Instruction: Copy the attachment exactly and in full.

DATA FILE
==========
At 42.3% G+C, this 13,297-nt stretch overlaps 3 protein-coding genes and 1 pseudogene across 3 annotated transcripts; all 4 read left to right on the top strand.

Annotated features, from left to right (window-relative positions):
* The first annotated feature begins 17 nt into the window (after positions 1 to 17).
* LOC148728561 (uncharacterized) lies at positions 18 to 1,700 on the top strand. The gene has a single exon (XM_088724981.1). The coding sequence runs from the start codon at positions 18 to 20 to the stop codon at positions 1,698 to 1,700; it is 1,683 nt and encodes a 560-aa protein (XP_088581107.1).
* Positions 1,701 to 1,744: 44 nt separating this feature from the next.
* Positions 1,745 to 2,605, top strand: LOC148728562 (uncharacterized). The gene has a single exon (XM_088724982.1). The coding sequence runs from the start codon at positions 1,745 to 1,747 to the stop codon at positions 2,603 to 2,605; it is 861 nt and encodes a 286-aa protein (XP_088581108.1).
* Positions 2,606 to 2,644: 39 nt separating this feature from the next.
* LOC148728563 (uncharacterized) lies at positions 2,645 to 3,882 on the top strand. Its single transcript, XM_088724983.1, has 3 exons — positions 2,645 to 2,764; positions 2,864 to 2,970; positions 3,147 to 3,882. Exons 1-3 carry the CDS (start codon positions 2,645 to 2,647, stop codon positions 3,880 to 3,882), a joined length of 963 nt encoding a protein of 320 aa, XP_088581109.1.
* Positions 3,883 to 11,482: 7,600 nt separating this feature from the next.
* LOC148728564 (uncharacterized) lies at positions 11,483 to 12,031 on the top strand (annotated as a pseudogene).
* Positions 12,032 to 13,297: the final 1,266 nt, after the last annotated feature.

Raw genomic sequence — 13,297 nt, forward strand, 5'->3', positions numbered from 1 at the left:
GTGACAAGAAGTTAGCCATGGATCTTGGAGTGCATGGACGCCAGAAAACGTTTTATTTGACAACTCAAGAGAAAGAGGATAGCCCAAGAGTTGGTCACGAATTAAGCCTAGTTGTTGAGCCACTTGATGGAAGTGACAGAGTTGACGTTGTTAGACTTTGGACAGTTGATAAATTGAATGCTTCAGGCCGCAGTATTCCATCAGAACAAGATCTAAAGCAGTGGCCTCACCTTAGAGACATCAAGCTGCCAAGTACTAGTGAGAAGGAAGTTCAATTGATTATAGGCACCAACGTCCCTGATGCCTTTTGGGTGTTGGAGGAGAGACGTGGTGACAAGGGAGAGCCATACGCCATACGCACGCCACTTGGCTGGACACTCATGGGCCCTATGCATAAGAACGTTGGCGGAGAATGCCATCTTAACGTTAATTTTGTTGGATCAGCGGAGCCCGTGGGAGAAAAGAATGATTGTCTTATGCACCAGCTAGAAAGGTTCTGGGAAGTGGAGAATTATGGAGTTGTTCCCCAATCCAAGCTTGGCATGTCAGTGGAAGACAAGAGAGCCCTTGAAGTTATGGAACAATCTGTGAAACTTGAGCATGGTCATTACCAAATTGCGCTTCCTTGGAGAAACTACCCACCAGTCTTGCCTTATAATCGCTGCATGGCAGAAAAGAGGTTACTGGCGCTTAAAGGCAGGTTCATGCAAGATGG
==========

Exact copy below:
At 42.3% G+C, this 13,297-nt stretch overlaps 3 protein-coding genes and 1 pseudogene across 3 annotated transcripts; all 4 read left to right on the top strand.

Annotated features, from left to right (window-relative positions):
* The first annotated feature begins 17 nt into the window (after positions 1 to 17).
* LOC148728561 (uncharacterized) lies at positions 18 to 1,700 on the top strand. The gene has a single exon (XM_088724981.1). The coding sequence runs from the start codon at positions 18 to 20 to the stop codon at positions 1,698 to 1,700; it is 1,683 nt and encodes a 560-aa protein (XP_088581107.1).
* Positions 1,701 to 1,744: 44 nt separating this feature from the next.
* Positions 1,745 to 2,605, top strand: LOC148728562 (uncharacterized). The gene has a single exon (XM_088724982.1). The coding sequence runs from the start codon at positions 1,745 to 1,747 to the stop codon at positions 2,603 to 2,605; it is 861 nt and encodes a 286-aa protein (XP_088581108.1).
* Positions 2,606 to 2,644: 39 nt separating this feature from the next.
* LOC148728563 (uncharacterized) lies at positions 2,645 to 3,882 on the top strand. Its single transcript, XM_088724983.1, has 3 exons — positions 2,645 to 2,764; positions 2,864 to 2,970; positions 3,147 to 3,882. Exons 1-3 carry the CDS (start codon positions 2,645 to 2,647, stop codon positions 3,880 to 3,882), a joined length of 963 nt encoding a protein of 320 aa, XP_088581109.1.
* Positions 3,883 to 11,482: 7,600 nt separating this feature from the next.
* LOC148728564 (uncharacterized) lies at positions 11,483 to 12,031 on the top strand (annotated as a pseudogene).
* Positions 12,032 to 13,297: the final 1,266 nt, after the last annotated feature.

Raw genomic sequence — 13,297 nt, forward strand, 5'->3', positions numbered from 1 at the left:
GTGACAAGAAGTTAGCCATGGATCTTGGAGTGCATGGACGCCAGAAAACGTTTTATTTGACAACTCAAGAGAAAGAGGATAGCCCAAGAGTTGGTCACGAATTAAGCCTAGTTGTTGAGCCACTTGATGGAAGTGACAGAGTTGACGTTGTTAGACTTTGGACAGTTGATAAATTGAATGCTTCAGGCCGCAGTATTCCATCAGAACAAGATCTAAAGCAGTGGCCTCACCTTAGAGACATCAAGCTGCCAAGTACTAGTGAGAAGGAAGTTCAATTGATTATAGGCACCAACGTCCCTGATGCCTTTTGGGTGTTGGAGGAGAGACGTGGTGACAAGGGAGAGCCATACGCCATACGCACGCCACTTGGCTGGACACTCATGGGCCCTATGCATAAGAACGTTGGCGGAGAATGCCATCTTAACGTTAATTTTGTTGGATCAGCGGAGCCCGTGGGAGAAAAGAATGATTGTCTTATGCACCAGCTAGAAAGGTTCTGGGAAGTGGAGAATTATGGAGTTGTTCCCCAATCCAAGCTTGGCATGTCAGTGGAAGACAAGAGAGCCCTTGAAGTTATGGAACAATCTGTGAAACTTGAGCATGGTCATTACCAAATTGCGCTTCCTTGGAGAAACTACCCACCAGTCTTGCCTTATAATCGCTGCATGGCAGAAAAGAGGTTACTGGCGCTTAAAGGCAGGTTCATGCAAGATGG